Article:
Pressure is also being felt by bigger players in the business, such as the Longsheng Group. Located in Shangyu City, Zhejiang Province, the group produces 360 products in three categories - dyestuffs, textile auxiliaries and chemical intermediates. Following the abrogation of the tax rebate the production costs of its dyestuff exports have risen rapidly. In response the group is shifting the focus of its business to other chemicals, including aromatic amine and slushing agents. It plans to increase the proportion of non-dyestuff products in its gross annual sales revenue and profit from 28.53 and 25.67 percent in 2006 to 43.73 and 36 percent respectively by 2009.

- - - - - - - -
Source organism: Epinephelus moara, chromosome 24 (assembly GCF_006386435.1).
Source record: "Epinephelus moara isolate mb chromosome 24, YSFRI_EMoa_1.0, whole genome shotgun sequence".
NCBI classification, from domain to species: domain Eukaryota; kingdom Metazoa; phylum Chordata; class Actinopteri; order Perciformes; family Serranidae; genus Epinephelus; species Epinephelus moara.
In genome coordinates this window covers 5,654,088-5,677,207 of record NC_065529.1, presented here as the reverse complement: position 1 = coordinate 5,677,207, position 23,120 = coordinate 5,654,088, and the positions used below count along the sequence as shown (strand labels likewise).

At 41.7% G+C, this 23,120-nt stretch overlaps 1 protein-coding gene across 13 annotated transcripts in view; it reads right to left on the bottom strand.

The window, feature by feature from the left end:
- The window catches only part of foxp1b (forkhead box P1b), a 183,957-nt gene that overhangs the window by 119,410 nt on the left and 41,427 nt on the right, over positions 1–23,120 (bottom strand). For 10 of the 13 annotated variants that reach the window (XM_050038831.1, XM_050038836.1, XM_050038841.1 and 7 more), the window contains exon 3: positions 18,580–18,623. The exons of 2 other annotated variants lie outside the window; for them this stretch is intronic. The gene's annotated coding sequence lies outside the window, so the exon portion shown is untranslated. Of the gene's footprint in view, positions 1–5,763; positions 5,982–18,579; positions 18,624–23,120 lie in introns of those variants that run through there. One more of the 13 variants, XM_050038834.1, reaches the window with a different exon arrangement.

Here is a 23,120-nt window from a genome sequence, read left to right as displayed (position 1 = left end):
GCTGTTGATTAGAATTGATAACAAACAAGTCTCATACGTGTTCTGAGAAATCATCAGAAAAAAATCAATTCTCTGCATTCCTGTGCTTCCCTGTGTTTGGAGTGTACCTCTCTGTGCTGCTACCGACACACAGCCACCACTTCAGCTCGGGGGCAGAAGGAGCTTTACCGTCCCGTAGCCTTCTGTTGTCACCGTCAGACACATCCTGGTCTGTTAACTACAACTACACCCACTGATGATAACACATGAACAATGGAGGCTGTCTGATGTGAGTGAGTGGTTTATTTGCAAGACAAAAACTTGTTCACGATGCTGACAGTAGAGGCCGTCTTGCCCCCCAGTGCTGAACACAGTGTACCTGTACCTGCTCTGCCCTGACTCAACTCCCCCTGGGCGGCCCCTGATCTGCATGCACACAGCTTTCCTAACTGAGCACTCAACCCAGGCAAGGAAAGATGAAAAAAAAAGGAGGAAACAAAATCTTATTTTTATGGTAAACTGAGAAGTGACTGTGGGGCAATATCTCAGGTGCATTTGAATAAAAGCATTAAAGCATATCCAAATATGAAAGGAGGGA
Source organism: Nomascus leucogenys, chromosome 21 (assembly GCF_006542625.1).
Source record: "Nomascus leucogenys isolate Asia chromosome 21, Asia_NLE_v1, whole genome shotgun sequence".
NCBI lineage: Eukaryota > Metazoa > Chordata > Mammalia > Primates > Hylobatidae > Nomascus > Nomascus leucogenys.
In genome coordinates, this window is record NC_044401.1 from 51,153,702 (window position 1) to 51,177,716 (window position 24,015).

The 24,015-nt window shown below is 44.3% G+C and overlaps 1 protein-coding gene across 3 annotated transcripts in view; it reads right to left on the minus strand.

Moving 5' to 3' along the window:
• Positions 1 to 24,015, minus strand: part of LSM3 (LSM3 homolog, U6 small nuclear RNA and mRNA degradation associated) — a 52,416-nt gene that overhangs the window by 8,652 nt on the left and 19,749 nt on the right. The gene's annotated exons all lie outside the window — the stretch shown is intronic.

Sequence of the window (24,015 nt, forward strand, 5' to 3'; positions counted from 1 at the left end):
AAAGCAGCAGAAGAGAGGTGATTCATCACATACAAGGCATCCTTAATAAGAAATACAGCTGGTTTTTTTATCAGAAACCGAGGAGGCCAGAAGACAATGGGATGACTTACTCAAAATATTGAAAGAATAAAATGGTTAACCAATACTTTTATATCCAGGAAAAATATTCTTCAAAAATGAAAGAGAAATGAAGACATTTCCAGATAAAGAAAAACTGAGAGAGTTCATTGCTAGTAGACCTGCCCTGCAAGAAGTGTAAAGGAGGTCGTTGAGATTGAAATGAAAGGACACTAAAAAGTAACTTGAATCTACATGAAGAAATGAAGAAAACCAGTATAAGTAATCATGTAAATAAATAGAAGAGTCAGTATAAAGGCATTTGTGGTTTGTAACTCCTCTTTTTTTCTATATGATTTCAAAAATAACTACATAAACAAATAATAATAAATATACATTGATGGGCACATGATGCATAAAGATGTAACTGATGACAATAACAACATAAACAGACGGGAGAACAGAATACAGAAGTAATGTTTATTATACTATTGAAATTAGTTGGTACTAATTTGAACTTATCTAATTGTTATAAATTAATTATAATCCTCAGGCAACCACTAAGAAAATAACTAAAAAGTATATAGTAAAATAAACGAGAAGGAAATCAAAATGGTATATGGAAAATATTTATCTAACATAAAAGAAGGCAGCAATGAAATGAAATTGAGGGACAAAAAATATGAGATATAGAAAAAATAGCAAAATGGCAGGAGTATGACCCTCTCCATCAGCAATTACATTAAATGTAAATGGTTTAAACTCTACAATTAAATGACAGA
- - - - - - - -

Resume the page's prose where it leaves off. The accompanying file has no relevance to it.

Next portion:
Despite the loss of many small companies, it is hoped the rebate adjustments will be of overall benefit to the nation. "The highly polluting and energy/resource-consuming products launched in China in recent years are mostly targeted at foreign markets, satisfying the needs of other nations at the cost of our resources and the environment, which is already facing a dire situation. The blind pursuit of economic growth not only leads to grim consequences for China's environment, but has also created high risks for the local economy and China's presence in the world market," says Li Yushi, vice president of the Chinese Academy of International Trade and Economic Cooperation. "By pulling the rug from under those enterprises eroding China's environment, resources and energy supplies, the new rebate policy can push Chinese manufacturers to move on from being world suppliers of primary products, to making industrial investments that will ultimately be of greater benefit to the nation."